I work in the fashion industry and it seems like every woman at the office is wearing some version of the off-the-shoulder top. So I decided to draft my own version and add straps so I can still wear a bra with it. I wasn’t sure exactly how the top would be constructed or how low the armhole shaping needed to be, so I made a half-scale mock up as a test run (without the straps for now).
Many of you may have never seen a half-scale dressform. They are especially handy when trying to figure out how a garment will work, without having to cut/waste a bunch of fabric doing it. It looks much smaller that 1/2-scale, but all of its measurements are exactly half of a standard dressform ( approx half of an industry size 8). If I were really serious about my mini dressform I’d pad it to have a bigger bust ( ha ha), but this will do for my off-the-shoulder mock-up. (I have a full size dressform too, for real sized fitting.)
Here are my drafting notes for the real (full-scale) version. . .you’ll see that I’m toying with a facing for the top edge instead of the fold-back facing. I’m only considering that if my fabric yardage isn’t enough to allow me the turn-back height.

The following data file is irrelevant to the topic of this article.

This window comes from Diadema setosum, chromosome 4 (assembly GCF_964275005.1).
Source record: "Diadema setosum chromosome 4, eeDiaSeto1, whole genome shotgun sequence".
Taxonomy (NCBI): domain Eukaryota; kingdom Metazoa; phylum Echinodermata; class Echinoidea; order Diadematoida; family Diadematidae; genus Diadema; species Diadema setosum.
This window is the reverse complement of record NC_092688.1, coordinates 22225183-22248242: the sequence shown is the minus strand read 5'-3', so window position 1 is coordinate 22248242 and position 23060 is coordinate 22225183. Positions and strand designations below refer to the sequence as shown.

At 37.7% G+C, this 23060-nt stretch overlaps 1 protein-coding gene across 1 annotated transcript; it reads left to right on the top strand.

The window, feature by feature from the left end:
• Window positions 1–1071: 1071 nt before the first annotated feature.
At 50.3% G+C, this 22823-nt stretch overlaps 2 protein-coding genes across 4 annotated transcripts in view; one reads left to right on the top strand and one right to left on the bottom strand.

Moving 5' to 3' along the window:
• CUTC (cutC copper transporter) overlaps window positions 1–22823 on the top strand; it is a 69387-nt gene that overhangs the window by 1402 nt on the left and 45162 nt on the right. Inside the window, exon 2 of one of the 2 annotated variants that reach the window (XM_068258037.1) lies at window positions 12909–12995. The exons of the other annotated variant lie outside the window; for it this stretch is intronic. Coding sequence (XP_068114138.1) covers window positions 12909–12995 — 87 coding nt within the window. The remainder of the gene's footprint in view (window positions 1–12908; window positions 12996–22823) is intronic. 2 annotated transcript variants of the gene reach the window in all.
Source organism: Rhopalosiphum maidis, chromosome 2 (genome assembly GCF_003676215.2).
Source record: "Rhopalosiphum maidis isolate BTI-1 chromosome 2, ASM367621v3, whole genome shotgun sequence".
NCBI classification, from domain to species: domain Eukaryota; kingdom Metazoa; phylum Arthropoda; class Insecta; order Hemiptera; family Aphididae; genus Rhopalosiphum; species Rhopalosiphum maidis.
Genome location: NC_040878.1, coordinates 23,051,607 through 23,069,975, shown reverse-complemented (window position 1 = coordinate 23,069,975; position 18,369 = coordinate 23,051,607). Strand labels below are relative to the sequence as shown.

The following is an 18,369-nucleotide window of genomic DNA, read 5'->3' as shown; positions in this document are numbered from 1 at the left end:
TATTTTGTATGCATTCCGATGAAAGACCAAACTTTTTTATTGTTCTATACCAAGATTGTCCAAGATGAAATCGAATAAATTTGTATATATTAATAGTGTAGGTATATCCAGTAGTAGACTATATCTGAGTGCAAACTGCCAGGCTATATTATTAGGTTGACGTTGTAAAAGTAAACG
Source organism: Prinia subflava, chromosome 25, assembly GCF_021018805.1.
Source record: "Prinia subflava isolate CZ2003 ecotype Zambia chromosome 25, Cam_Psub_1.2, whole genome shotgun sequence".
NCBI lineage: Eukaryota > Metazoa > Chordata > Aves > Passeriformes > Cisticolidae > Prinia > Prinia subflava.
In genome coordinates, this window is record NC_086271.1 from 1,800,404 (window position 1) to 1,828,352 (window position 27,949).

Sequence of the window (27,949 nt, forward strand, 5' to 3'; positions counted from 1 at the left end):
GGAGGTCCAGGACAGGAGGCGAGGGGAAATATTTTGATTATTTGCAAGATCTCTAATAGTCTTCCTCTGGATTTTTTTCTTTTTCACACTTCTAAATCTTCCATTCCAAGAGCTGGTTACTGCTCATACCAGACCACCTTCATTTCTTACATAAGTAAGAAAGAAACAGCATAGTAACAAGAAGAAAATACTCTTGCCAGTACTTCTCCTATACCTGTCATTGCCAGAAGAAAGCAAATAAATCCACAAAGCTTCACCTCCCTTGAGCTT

I’m thinking to decrease the elastic width to only 1″, instead of 2″, since most of my stash of elastics are 1″ wide. (Tip: Try to use items already in your stash, instead of buying something new, if you can.)
It took me about 10 min to cut out the muslin fabric for the mock-up, and only about 15 min to sew up the mock-up. Granted, it was a quickie job without any pressing or attention to detail, but it got the job done.
After making the mock-up, I’ve decided to re-design the sleeve opening to be wider. Compare my initial sleeve shape from the sketch above to this new one below…a bigger opening. I think it will look cuter with a wider, looser opening. I may also shorten the sleeve length from my “pattern”. (Because there is so little shape or detail to the this style of top, I won’t actually make a full pattern, I’ll just use my measurements and the above diagram and cut directly into the fabric, to make the armhole shapes and each of the pieces.